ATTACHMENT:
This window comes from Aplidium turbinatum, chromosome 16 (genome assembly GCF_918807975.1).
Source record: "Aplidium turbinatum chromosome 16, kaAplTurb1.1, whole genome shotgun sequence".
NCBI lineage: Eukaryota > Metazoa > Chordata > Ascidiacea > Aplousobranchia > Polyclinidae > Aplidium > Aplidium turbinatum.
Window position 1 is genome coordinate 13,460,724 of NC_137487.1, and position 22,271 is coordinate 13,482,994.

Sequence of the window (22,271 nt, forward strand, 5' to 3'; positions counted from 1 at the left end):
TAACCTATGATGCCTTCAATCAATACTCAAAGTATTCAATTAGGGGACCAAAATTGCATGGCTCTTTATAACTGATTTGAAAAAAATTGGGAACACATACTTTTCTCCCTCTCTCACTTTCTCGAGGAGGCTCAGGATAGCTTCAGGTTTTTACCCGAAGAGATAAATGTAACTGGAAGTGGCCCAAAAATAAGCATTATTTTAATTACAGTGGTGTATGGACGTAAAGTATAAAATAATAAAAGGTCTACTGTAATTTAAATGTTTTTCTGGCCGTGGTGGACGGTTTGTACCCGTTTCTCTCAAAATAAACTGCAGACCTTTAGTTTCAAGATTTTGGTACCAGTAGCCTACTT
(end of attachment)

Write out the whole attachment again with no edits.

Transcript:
This window comes from Aplidium turbinatum, chromosome 16 (genome assembly GCF_918807975.1).
Source record: "Aplidium turbinatum chromosome 16, kaAplTurb1.1, whole genome shotgun sequence".
NCBI lineage: Eukaryota > Metazoa > Chordata > Ascidiacea > Aplousobranchia > Polyclinidae > Aplidium > Aplidium turbinatum.
Window position 1 is genome coordinate 13,460,724 of NC_137487.1, and position 22,271 is coordinate 13,482,994.

Sequence of the window (22,271 nt, forward strand, 5' to 3'; positions counted from 1 at the left end):
TAACCTATGATGCCTTCAATCAATACTCAAAGTATTCAATTAGGGGACCAAAATTGCATGGCTCTTTATAACTGATTTGAAAAAAATTGGGAACACATACTTTTCTCCCTCTCTCACTTTCTCGAGGAGGCTCAGGATAGCTTCAGGTTTTTACCCGAAGAGATAAATGTAACTGGAAGTGGCCCAAAAATAAGCATTATTTTAATTACAGTGGTGTATGGACGTAAAGTATAAAATAATAAAAGGTCTACTGTAATTTAAATGTTTTTCTGGCCGTGGTGGACGGTTTGTACCCGTTTCTCTCAAAATAAACTGCAGACCTTTAGTTTCAAGATTTTGGTACCAGTAGCCTACTT